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HYPERTONIC
D5 ½ NS (0.45%) 406 mOsm (0.45%)  D5NS (0.9%) 560 mOsm  D5LR 575 mOsm  D10W 


CAUTION: Hypertonic fluids greatly expand the intravascular compartment.

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TWO MAIN GROUPS OF FLUIDS 

Crystalloids 

Colloids

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CRYSTALLOIDS
Clear solns contain lytes + H20 = small molecules.  Used for fld volume replacement. y However, both H20 & lytes will cross a semi-permeable semimembrane into the interstitial space and achieve equilibrium in 2-3 hrs. 2y ** Remember: 3 mL of isotonic crystalloid soln are needed to replace 1 mL of pt blood. blood. y B/c 2/3rd of the soln will leave the vascular space in approx. 1 B/c hr. y In the mgmt of hemorrhage, initial replacement should not exceed 3L before you start using whole blood b/c of risk of edema, especially pulmonary edema. 

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CRYSTALLOIDS Cont
Advantage:  inexpensive, easy to store with long shelf life, readily available with a very low incidence of ADR, and there are a variety of formulations that are available that are effective for use as replacement fluids or maintenance fluids. Disadvantage:  it takes approximately 2-3 x volume of a 2crystalloid to cause the same intravascular expansion as a single volume of colloid.
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COLLOIDS Plasma expanders
Pull fld from the interstitial compartment into the vascular  used to vascular volume rapidly (hemorrhage/severe Hypovolemia) (hemorrhage/severe Hypovolemia)  Large molecular wt solns. These solutes are macormolecular substances solns. made of gelatinous solns which have particles suspended in soln and do NOT readily cross semi-permeable membranes or form sediments semi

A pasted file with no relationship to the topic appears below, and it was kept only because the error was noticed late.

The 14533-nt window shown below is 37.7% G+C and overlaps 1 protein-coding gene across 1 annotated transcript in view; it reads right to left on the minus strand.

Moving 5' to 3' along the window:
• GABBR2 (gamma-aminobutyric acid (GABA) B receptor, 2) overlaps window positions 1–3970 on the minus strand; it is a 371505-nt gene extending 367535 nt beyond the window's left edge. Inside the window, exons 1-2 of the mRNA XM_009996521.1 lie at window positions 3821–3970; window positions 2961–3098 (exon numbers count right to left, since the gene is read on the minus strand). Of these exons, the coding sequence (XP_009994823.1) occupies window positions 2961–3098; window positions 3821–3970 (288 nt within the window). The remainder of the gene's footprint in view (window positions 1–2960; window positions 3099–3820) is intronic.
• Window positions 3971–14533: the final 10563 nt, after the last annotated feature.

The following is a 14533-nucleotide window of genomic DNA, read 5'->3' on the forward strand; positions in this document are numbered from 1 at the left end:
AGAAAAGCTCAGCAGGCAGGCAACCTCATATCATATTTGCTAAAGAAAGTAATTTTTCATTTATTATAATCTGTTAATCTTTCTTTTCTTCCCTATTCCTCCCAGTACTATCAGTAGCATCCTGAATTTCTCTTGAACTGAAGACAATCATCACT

B/c of their high osmolarities, these are important in capillary fluid B/c osmolarities, dynamics b/c they are the only constituents which are effective at exerting an osmotic force across the wall of the capillaries 

These work well in edema b/c they draw fld from the interstitial and intracellular compartments into the vascular compartments. 
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Initially these flds stay almost entirely in the IV space for a prolonged period of time compared to crystalloids.  These will leak out of the intravascular space when the capillary permeability is deranged or leaky.  Plasma Substitutes (Hypertonic)  Dextran & Hetastarch

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COLLOIDS Cont
ALBUMIN - available for use as colloids for volume expansion in the setting of CHF however albumin is in short supply right now.  There are other solns containing artificial colloids available. 

The general problems with colloid solns are:  Much higher cost than crystalloids  Small but significant incidence of adverse reactions  B/c of gelatinous properties, these can cause platelet B/c dysfunction & interfere with fibrinolysis and coagulation factors thus possibly causing coagulopathy in large volumes.  HR dramatic fluid shifts which can be dangerous if they are not administered in a controlled setting.

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CRYSTALOIDS SALINE